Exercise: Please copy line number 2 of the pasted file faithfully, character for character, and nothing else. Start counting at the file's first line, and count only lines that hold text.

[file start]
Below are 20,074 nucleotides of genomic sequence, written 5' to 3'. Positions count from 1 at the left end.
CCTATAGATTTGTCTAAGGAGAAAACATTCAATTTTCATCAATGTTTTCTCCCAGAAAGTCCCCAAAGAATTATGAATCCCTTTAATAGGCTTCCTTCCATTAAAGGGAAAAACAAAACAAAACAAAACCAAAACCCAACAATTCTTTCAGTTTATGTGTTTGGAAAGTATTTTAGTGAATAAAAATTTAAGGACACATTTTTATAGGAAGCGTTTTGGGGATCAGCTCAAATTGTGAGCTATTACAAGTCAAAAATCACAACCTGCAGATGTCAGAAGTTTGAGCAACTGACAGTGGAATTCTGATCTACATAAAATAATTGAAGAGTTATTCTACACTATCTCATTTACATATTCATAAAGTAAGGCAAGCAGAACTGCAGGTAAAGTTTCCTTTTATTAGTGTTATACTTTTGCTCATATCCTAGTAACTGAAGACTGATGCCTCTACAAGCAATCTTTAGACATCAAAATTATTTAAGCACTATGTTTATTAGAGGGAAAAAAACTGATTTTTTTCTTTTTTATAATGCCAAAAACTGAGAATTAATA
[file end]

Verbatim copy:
CCTATAGATTTGTCTAAGGAGAAAACATTCAATTTTCATCAATGTTTTCTCCCAGAAAGTCCCCAAAGAATTATGAATCCCTTTAATAGGCTTCCTTCCATTAAAGGGAAAAACAAAACAAAACAAAACCAAAACCCAACAATTCTTTCAGTTTATGTGTTTGGAAAGTATTTTAGTGAATAAAAATTTAAGGACACATTTTTATAGGAAGCGTTTTGGGGATCAGCTCAAATTGTGAGCTATTACAAGTCAAAAATCACAACCTGCAGATGTCAGAAGTTTGAGCAACTGACAGTGGAATTCTGATCTACATAAAATAATTGAAGAGTTATTCTACACTATCTCATTTACATATTCATAAAGTAAGGCAAGCAGAACTGCAGGTAAAGTTTCCTTTTATTAGTGTTATACTTTTGCTCATATCCTAGTAACTGAAGACTGATGCCTCTACAAGCAATCTTTAGACATCAAAATTATTTAAGCACTATGTTTATTAGAGGGAAAAAAACTGATTTTTTTCTTTTTTATAATGCCAAAAACTGAGAATTAATA